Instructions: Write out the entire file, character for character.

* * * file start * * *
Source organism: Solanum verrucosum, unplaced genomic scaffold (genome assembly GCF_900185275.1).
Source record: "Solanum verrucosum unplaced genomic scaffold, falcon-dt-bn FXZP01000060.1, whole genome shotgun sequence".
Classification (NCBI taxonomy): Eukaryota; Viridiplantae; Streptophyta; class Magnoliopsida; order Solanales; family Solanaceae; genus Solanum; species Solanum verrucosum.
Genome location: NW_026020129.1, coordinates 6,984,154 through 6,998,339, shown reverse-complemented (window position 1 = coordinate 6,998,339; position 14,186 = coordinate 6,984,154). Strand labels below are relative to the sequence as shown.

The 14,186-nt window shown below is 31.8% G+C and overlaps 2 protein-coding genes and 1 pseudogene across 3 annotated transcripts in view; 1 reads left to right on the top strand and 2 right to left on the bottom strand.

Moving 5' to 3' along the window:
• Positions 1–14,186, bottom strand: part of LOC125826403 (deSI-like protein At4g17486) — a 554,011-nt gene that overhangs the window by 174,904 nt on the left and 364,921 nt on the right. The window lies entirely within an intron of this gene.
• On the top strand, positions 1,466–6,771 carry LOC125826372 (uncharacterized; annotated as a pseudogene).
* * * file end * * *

Source organism: Solanum verrucosum, unplaced genomic scaffold (genome assembly GCF_900185275.1).
Source record: "Solanum verrucosum unplaced genomic scaffold, falcon-dt-bn FXZP01000060.1, whole genome shotgun sequence".
Classification (NCBI taxonomy): Eukaryota; Viridiplantae; Streptophyta; class Magnoliopsida; order Solanales; family Solanaceae; genus Solanum; species Solanum verrucosum.
Genome location: NW_026020129.1, coordinates 6,984,154 through 6,998,339, shown reverse-complemented (window position 1 = coordinate 6,998,339; position 14,186 = coordinate 6,984,154). Strand labels below are relative to the sequence as shown.

The 14,186-nt window shown below is 31.8% G+C and overlaps 2 protein-coding genes and 1 pseudogene across 3 annotated transcripts in view; 1 reads left to right on the top strand and 2 right to left on the bottom strand.

Moving 5' to 3' along the window:
• Positions 1–14,186, bottom strand: part of LOC125826403 (deSI-like protein At4g17486) — a 554,011-nt gene that overhangs the window by 174,904 nt on the left and 364,921 nt on the right. The window lies entirely within an intron of this gene.
• On the top strand, positions 1,466–6,771 carry LOC125826372 (uncharacterized; annotated as a pseudogene).